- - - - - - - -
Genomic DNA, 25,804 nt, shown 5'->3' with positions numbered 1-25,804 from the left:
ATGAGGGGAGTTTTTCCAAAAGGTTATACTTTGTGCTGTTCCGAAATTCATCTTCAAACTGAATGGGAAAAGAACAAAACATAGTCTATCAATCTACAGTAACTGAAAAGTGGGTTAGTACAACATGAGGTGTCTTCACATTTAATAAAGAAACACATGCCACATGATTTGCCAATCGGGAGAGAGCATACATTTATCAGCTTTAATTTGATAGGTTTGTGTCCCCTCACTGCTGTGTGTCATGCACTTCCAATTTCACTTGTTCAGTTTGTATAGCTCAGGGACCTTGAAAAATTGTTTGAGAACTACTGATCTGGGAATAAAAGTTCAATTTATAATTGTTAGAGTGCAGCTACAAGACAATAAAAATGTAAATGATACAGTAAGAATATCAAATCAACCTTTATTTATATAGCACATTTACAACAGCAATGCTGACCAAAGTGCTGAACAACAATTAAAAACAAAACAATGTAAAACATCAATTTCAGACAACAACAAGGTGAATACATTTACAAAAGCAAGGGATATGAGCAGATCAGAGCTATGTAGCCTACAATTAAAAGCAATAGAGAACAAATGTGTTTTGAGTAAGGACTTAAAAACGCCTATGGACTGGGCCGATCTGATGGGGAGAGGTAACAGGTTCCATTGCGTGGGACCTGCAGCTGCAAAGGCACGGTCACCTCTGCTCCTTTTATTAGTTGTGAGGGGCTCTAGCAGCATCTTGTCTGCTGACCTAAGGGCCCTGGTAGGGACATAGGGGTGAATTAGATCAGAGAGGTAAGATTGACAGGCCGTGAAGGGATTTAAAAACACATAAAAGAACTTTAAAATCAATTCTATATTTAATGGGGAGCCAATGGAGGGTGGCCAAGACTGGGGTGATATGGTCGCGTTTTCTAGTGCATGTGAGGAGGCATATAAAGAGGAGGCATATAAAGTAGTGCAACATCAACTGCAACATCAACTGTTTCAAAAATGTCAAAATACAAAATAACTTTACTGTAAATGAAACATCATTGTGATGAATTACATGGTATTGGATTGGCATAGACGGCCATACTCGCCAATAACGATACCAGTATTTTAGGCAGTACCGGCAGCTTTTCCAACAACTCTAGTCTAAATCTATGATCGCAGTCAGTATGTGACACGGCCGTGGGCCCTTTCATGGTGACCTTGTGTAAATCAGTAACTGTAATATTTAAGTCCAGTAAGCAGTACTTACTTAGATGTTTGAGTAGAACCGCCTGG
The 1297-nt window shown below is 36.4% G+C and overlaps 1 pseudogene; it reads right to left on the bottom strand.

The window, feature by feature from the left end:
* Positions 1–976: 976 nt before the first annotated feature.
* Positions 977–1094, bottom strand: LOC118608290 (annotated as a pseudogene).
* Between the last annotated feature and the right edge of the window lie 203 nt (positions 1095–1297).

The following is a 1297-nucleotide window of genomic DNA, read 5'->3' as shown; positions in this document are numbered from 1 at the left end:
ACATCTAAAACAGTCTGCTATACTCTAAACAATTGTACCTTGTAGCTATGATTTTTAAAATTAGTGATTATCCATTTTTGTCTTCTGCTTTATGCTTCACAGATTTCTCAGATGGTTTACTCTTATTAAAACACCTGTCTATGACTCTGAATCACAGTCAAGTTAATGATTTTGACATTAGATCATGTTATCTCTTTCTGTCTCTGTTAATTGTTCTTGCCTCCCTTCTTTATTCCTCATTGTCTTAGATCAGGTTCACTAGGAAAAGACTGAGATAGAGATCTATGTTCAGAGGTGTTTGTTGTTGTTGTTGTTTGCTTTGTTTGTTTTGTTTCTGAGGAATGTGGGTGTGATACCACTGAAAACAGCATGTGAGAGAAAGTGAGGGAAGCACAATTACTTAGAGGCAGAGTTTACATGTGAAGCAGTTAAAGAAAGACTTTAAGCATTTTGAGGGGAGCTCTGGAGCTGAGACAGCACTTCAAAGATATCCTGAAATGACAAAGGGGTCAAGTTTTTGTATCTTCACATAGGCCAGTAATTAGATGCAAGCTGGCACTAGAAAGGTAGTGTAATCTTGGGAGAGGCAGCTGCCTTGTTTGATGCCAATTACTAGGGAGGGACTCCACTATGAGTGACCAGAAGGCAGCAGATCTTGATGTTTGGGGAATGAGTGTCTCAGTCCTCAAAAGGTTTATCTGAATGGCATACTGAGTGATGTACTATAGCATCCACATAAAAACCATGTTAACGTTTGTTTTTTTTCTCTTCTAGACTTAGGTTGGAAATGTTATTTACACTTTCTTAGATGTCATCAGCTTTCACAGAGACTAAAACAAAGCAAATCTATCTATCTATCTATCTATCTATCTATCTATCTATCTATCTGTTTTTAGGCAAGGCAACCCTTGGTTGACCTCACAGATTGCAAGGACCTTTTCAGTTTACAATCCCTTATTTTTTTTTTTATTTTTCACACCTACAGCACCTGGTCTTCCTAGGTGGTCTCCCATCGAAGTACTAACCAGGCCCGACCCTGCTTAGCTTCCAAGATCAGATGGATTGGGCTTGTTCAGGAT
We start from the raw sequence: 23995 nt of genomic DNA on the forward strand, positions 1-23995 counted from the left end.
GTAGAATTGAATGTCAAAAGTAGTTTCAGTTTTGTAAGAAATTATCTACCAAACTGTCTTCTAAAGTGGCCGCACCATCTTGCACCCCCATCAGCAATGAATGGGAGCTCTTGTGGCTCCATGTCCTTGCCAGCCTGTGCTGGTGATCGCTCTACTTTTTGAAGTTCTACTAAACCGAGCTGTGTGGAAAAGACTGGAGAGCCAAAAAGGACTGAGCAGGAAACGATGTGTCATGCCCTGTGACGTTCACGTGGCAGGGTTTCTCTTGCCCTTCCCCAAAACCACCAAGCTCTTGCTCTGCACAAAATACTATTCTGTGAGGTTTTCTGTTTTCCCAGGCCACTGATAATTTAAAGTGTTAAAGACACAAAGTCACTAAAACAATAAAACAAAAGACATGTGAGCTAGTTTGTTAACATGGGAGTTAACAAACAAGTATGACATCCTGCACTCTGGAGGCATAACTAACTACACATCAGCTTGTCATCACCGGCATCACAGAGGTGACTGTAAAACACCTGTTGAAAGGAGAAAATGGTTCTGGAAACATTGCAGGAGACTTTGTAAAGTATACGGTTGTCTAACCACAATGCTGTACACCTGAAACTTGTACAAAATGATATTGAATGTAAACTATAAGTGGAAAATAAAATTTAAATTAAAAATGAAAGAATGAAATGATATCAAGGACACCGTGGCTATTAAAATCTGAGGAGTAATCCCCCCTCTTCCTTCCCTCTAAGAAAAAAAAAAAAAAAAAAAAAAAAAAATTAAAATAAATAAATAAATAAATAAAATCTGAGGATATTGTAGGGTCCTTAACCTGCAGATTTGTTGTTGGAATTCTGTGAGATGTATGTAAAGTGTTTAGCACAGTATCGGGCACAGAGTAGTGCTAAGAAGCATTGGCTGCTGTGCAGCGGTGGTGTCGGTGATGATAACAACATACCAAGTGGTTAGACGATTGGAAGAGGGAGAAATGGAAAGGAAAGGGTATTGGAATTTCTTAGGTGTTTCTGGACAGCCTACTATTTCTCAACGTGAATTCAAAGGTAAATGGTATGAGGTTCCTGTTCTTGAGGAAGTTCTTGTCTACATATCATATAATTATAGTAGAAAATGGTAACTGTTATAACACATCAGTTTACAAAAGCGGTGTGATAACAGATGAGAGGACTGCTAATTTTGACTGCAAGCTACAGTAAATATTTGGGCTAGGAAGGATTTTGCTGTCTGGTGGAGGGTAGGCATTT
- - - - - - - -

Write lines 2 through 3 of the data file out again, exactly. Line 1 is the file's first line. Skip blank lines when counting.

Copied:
ATGAGGGGAGTTTTTCCAAAAGGTTATACTTTGTGCTGTTCCGAAATTCATCTTCAAACTGAATGGGAAAAGAACAAAACATAGTCTATCAATCTACAGTAACTGAAAAGTGGGTTAGTACAACATGAGGTGTCTTCACATTTAATAAAGAAACACATGCCACATGATTTGCCAATCGGGAGAGAGCATACATTTATCAGCTTTAATTTGATAGGTTTGTGTCCCCTCACTGCTGTGTGTCATGCACTTCCAATTTCACTTGTTCAGTTTGTATAGCTCAGGGACCTTGAAAAATTGTTTGAGAACTACTGATCTGGGAATAAAAGTTCAATTTATAATTGTTAGAGTGCAGCTACAAGACAATAAAAATGTAAATGATACAGTAAGAATATCAAATCAACCTTTATTTATATAGCACATTTACAACAGCAATGCTGACCAAAGTGCTGAACAACAATTAAAAACAAAACAATGTAAAACATCAATTTCAGACAACAACAAGGTGAATACATTTACAAAAGCAAGGGATATGAGCAGATCAGAGCTATGTAGCCTACAATTAAAAGCAATAGAGAACAAATGTGTTTTGAGTAAGGACTTAAAAACGCCTATGGACTGGGCCGATCTGATGGGGAGAGGTAACAGGTTCCATTGCGTGGGACCTGCAGCTGCAAAGGCACGGTCACCTCTGCTCCTTTTATTAGTTGTGAGGGGCTCTAGCAGCATCTTGTCTGCTGACCTAAGGGCCCTGGTAGGGACATAGGGGTGAATTAGATCAGAGAGGTAAGATTGACAGGCCGTGAAGGGATTTAAAAACACATAAAAGAACTTTAAAATCAATTCTATATTTAATGGGGAGCCAATGGAGGGTGGCCAAGACTGGGGTGATATGGTCGCGTTTTCTAGTGCATGTGAGGAGGCATATAAAGAGGAGGCATATAAAGTAGTGCAACATCAACTGCAACATCAACTGTTTCAAAAATGTCAAAATACAAAATAACTTTACTGTAAATGAAACATCATTGTGATGAATTACATGGTATTGGATTGGCATAGACGGCCATACTCGCCAATAACGATACCAGTATTTTAGGCAGTACCGGCAGCTTTTCCAACAACTCTAGTCTAAATCTATGATCGCAGTCAGTATGTGACACGGCCGTGGGCCCTTTCATGGTGACCTTGTGTAAATCAGTAACTGTAATATTTAAGTCCAGTAAGCAGTACTTACTTAGATGTTTGAGTAGAACCGCCTGG
The 1297-nt window shown below is 36.4% G+C and overlaps 1 pseudogene; it reads right to left on the bottom strand.